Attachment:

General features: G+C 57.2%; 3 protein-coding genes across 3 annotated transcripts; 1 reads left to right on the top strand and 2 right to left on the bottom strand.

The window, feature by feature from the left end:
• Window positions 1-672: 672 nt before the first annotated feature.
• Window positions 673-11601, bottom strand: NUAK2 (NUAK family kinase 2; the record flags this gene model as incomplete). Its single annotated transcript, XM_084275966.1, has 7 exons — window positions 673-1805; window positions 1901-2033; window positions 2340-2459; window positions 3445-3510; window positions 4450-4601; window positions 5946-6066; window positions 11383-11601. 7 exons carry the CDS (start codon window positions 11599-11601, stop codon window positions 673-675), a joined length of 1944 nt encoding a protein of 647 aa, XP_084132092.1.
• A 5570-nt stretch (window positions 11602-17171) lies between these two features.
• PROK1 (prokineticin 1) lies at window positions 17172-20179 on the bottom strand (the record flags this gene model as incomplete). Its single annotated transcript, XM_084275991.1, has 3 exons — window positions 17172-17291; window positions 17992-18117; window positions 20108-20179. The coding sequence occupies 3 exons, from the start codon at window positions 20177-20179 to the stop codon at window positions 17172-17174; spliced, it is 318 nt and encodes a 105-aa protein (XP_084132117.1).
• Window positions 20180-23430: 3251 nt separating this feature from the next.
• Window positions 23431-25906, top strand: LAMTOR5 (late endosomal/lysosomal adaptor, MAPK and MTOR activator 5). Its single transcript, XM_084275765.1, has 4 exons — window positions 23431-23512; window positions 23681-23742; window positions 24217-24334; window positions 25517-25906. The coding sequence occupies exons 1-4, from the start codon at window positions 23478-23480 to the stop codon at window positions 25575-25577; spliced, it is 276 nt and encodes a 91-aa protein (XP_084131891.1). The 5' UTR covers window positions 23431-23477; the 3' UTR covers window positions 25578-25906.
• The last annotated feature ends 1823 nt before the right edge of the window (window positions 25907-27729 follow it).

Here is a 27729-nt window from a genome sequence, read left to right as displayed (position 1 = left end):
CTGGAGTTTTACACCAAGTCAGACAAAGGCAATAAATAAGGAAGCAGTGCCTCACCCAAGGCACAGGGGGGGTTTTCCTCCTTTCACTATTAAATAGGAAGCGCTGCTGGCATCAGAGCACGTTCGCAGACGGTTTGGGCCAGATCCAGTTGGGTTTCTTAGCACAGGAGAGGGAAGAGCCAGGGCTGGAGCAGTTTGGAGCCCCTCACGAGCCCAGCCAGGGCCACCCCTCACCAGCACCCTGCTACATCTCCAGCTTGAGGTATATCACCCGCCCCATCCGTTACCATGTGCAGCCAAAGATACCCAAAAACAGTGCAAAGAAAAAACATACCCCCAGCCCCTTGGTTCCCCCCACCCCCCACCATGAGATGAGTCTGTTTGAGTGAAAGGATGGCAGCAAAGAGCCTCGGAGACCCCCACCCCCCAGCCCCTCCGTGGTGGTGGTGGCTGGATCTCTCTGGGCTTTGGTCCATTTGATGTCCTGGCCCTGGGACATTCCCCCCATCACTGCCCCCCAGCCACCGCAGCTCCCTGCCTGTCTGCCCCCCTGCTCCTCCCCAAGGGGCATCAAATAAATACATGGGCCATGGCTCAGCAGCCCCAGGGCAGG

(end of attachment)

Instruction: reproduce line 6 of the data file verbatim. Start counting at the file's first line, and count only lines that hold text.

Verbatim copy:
• PROK1 (prokineticin 1) lies at window positions 17172-20179 on the bottom strand (the record flags this gene model as incomplete). Its single annotated transcript, XM_084275991.1, has 3 exons — window positions 17172-17291; window positions 17992-18117; window positions 20108-20179. The coding sequence occupies 3 exons, from the start codon at window positions 20177-20179 to the stop codon at window positions 17172-17174; spliced, it is 318 nt and encodes a 105-aa protein (XP_084132117.1).